20 Apr 2021
University of Bristol spin-out initially targeting methane emissions with single-photon camera sensors.
QLM Technology, the Bristol, UK, company developing quantum lidar cameras, has raised £3.1 million in seed funding.
The injection of new cash - provided by lead investor Green Angel Syndicate but also featuring a local private equity club and Houston-based oil technology firm ChampionX, among others - is set to help QLM expand its technical and commercial teams, achieve industrial validation and orders, and boost its patent portfolio.
“The multidisciplinary consortium of green investors, technology accelerators, and oil and gas industry professionals shares QLM’s vision of enabling organisations to achieve Net Zero (sic) through mitigation of greenhouse gas emissions,” announced the startup, which is in the process of launching its first commercial cameras.
QLM’s CEO Murray Reed - a photonics industry veteran who has previously filled senior management roles at Coherent, Gooch and Housego, and New Focus - added:
“This funding round will enable us to scale up our development and launch our business providing next-generation greenhouse gas monitoring. Our unique quantum lidar is the right solution for the challenge of how to effectively measure industrial methane emissions, and meet the major commitments that the oil and gas majors have made to control their greenhouse gas emissions.”
Founded by CTO Xiao Ai, QLM’s technology is based on gas spectroscopy with single-photon detectors. The “TDlidar” technique is able to build up a lidar-generated image of key greenhouse gases such as methane or carbon dioxide, such that leaks in pipelines or gas storage facilities can be rapidly visualized and quantified.
The company’s initial focus is expected to be on methane, which is present in much lower concentrations than carbon dioxide but is far more potent in terms of its climate heating effect.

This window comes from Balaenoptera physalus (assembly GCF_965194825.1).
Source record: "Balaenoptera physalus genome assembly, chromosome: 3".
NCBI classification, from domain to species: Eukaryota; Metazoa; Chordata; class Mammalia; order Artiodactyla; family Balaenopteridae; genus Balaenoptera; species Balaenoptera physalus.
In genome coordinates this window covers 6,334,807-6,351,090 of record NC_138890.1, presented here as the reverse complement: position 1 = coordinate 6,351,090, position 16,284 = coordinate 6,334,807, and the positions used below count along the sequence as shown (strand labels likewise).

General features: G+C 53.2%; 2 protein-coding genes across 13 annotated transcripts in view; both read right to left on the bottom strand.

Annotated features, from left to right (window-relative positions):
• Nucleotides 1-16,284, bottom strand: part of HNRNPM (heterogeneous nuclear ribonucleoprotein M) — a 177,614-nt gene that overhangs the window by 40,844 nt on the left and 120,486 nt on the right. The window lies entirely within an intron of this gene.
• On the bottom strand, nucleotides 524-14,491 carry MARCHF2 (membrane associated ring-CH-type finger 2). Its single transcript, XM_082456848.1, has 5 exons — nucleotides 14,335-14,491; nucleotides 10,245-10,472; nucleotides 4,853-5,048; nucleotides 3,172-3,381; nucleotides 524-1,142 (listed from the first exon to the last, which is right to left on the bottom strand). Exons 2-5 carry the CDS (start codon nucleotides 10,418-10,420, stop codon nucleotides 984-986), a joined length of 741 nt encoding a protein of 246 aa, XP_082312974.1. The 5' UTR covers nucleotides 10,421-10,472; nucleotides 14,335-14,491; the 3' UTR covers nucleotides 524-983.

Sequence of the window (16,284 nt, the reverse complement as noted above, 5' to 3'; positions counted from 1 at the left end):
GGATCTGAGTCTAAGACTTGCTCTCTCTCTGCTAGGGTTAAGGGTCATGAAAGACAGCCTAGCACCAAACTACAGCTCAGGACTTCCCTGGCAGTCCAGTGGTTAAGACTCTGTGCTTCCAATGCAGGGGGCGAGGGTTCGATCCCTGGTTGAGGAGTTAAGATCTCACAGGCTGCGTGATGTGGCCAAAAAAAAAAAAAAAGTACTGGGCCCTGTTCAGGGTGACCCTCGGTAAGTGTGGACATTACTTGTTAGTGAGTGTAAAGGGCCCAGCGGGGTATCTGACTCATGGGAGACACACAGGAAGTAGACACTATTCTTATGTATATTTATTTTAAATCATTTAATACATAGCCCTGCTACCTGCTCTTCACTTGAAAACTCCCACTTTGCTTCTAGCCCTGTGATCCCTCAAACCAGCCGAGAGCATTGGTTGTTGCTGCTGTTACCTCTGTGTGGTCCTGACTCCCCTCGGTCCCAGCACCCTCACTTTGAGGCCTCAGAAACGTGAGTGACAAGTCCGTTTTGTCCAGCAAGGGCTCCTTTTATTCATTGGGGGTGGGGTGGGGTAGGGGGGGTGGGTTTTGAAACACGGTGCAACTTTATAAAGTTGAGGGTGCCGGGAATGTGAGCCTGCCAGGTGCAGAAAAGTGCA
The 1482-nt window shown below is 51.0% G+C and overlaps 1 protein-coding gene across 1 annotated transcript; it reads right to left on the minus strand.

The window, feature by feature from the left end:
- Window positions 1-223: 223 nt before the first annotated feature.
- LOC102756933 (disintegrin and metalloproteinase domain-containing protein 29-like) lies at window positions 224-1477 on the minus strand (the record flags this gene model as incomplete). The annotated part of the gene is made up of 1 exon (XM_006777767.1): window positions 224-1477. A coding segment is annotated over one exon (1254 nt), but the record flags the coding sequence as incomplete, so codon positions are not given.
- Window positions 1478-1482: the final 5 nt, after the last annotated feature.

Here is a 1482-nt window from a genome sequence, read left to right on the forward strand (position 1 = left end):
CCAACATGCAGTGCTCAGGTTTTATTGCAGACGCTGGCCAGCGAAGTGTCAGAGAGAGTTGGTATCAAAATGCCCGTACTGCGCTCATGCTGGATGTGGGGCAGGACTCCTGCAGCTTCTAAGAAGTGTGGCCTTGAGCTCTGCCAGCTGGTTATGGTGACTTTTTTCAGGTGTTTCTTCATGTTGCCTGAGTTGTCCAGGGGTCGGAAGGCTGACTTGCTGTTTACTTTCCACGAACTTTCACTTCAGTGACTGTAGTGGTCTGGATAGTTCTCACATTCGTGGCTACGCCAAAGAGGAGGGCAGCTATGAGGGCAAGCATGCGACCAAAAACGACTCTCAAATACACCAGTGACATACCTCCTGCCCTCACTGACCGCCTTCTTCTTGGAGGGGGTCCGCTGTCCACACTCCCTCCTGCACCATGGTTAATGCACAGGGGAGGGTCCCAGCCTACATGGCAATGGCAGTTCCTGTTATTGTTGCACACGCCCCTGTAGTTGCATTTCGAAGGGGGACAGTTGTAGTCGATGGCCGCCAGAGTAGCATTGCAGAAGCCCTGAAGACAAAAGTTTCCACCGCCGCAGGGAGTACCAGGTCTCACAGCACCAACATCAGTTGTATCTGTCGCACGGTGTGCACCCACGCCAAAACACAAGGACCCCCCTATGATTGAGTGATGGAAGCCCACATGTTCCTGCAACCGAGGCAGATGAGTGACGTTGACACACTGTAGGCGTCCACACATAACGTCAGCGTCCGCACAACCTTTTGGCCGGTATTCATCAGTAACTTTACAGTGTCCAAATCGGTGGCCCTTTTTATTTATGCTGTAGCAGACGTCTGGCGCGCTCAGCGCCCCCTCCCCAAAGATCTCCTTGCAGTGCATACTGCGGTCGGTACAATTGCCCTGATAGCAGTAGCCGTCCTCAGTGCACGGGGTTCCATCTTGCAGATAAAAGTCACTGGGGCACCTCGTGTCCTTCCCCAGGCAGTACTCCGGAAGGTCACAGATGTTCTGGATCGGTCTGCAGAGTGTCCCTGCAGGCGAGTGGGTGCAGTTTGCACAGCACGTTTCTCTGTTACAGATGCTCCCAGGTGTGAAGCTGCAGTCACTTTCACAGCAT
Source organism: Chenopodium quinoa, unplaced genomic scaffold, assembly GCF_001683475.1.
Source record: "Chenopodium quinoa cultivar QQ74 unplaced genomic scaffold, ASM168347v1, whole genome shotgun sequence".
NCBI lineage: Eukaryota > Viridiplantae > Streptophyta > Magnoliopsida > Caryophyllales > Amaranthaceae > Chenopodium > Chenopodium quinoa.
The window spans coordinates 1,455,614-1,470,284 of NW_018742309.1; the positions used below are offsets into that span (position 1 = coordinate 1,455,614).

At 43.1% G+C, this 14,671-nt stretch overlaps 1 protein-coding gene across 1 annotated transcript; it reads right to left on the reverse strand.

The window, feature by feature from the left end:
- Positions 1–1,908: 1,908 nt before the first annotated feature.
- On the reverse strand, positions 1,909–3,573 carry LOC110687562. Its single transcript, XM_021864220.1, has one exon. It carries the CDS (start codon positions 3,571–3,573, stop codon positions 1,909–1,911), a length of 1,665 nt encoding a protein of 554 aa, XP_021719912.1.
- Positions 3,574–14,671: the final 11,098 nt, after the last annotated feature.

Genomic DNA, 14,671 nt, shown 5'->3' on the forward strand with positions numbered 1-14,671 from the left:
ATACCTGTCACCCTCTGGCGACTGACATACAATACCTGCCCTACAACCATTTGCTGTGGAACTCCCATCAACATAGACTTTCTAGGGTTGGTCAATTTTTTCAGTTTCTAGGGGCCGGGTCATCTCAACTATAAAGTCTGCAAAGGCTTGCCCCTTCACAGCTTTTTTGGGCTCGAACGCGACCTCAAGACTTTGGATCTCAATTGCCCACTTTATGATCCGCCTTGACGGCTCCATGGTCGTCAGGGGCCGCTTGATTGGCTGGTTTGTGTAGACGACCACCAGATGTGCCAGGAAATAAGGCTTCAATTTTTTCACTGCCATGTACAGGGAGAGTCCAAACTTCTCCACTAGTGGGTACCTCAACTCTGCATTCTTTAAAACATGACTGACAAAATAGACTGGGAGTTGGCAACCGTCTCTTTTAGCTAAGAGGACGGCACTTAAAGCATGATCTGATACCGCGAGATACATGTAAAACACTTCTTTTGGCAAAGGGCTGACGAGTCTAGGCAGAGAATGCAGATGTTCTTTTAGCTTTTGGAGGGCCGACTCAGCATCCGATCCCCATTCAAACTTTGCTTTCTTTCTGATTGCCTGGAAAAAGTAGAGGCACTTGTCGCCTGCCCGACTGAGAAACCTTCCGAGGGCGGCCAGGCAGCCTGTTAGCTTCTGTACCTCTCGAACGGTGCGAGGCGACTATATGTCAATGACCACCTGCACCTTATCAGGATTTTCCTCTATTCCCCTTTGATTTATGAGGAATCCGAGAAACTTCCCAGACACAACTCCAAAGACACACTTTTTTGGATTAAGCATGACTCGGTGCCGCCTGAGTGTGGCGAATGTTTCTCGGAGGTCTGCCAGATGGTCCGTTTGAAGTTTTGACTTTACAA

However, methane also has a much shorter atmospheric lifespan than carbon dioxide, meaning that efforts to mitigate leaks and other emissions sources ought to have a much faster impact.
“To reach net zero, continuous monitoring is required,” the company told optics.org earlier this year. “The holy grail is a versatile, light and portable, robust, sensitive, automated, visualization and quantifying solution.”
Quantum lidar cameras promise to tick those boxes at a much lower cost than the existing “gold standard” monitoring solution - differential absorption lidar (DIAL). While undeniably effective, DIAL systems are so large that they must be transported by truck, and cost upwards of £100,000. At the other end of the scale are low-cost gas “sniffer” sensors.
Initially, the methane cameras will be fixed, CCTV-like surveillance systems, mounted on masts, poles, or tripods, with rotational and up-down motion.
The cameras are capable of fully traceable quantitative methane detection at gas concentrations between 100 and 150,000 ppm-meters, and a range of 200m.
Users will see a “heat map” of methane concentrations superimposed on the site of a leak or emission, in near-real-time, while the leak rate of the gas can be measured and displayed after just ten seconds of data collection.
Much of the development effort has taken place within the UK’s “SPLICE” (Single Photon Lidar Imaging of Carbon Emissions) consortium, which features the likes of the National Physical Laboratory, BP, and National Grid, among others, and is underpinned by the UK’s National Quantum Technologies Programme.
Trials of the QLM cameras at National Grid gas terminals in Scotland are scheduled later this year, with the power industry expecting regulations on methane leaks to be tightened in the near future.
BP has said that it plans to install monitoring sensors at all of its sites by 2023, noting that if methane emissions are not controlled then natural gas is no better than oil from a climate point of view.
QLM said previously that although its first commercial orders are emerging from the oil and gas industry for emissions monitoring, the company is expecting to diversify into biogas and landfill gas-to-energy (LGTE) monitoring, plus other environmental and agricultural deployments in the longer term.
Beyond methane, QLM is also planning to commercialize a carbon dioxide camera and expand to other wavelengths suitable for applications in the petrochemical, agricultural, and transportation sectors.
Other priorities include shrinking the technology - perhaps using MEMS in place of the current prism optics - to make the approach compatible with UAVs, robots, and handheld platforms.